Listen or read more at https://tablelifeblog.com/privilege-of-homeschooling/
I’m not going to lie. Having multiple people in the room all at once is often the hardest part of homeschooling. Harder than choosing curriculum. Harder than keeping up with the laundry. Harder than teaching math. (I know, right?)
Not only are you dealing with personalities and relationships but also with multiple levels and multiple subjects. And it never fails that everyone seems to need you all the time and all at once.
Listen or read more at https://pambarnhill.com/juggling-multiple-kids/
I asked a question in my It’s Not that Hard to Homeschool K-8 Facebook group recently: “Do you feel like a success as a homeschool mom? Why or why not?”
As you can imagine, there was a wide range of answers — but more “no’s” than I expected.
But as I think about it, it makes sense to me that we don’t feel confident that we’re doing a good job. I think we’ve got an idea stuck in our heads about what makes a “successful” homeschool — and it’s the WRONG idea.
Listen or read more at https://www.annieandeverything.com/homeschool-mom-failure/
John and I have a combined 30 years of homeschooling experience, and more like 40+ years if you count each of our children’s education separately! Some of that is our own experience as homeschooled students, and some comes from our perspective as homeschooling parents.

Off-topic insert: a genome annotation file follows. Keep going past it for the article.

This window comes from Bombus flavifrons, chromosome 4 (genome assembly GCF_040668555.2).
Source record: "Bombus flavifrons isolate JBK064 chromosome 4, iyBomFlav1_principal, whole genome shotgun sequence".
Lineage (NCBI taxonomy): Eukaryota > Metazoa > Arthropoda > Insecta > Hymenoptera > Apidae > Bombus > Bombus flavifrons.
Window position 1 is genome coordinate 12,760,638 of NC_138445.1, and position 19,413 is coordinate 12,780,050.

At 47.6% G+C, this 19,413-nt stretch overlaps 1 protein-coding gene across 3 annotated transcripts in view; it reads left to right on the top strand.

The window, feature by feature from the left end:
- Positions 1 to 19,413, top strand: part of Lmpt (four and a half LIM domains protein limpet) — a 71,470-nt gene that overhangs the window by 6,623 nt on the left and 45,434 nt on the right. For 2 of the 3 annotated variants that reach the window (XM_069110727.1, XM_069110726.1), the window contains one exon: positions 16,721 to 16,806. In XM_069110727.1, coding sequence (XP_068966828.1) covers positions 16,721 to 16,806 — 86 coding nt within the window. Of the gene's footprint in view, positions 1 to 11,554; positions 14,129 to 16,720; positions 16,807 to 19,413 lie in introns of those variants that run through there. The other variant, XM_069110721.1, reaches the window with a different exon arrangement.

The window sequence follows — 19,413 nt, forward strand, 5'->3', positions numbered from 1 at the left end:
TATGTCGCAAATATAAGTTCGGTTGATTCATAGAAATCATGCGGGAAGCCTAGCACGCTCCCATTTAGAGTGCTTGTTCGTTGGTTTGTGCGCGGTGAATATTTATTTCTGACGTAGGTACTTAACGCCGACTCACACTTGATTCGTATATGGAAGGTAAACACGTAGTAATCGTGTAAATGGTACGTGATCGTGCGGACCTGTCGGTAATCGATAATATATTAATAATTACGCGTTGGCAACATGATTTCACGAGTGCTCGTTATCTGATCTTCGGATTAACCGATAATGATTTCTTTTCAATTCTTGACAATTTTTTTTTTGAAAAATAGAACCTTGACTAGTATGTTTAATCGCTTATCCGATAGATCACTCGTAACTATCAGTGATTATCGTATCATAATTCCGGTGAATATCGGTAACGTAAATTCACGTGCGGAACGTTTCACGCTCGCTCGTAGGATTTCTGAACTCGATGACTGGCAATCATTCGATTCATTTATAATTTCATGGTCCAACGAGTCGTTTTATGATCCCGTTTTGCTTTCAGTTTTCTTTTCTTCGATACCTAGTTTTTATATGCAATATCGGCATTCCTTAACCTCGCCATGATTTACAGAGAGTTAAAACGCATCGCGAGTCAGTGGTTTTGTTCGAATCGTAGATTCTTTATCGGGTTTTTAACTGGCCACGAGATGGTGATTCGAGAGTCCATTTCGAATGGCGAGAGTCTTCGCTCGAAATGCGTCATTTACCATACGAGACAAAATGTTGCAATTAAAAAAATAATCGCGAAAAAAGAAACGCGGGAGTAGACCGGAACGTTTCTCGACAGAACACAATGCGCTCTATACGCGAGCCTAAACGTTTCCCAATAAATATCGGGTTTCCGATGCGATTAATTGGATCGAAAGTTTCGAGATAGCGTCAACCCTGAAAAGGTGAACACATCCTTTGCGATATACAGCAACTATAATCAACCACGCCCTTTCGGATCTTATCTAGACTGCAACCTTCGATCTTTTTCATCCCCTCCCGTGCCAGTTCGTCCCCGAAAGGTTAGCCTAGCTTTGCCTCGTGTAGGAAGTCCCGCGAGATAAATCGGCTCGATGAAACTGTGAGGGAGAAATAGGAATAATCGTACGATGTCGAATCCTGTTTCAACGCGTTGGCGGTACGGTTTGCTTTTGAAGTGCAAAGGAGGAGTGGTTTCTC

We are a team, but we definitely have our own perspectives on homeschooling, both the big picture and the day to day reality. What if you could ask us a series of questions about homeschooling to see the similarities and differences between Dad’s and Mom’s perspective? We’ve taken on that challenge in this post!
Listen or read more at https://humilityanddoxology.wordpress.com/2018/07/09/dad-mom-perspectives-homeschooling/
If you’ve got struggling or reluctant readers, this one is for you. I hope this post inspires you take a break from your everyday reading instruction and read the world around you. Don’t worry! Learning will move forward. You just have to think outside the book.
Teaching a child to read is an amazing experience. I’ve been lucky enough to work with over 100 children learning to read in my career teaching first and second grade. Each child was different, and each one prepared me to teach my own son.
This is part four in my series on memory work. Find the other parts here: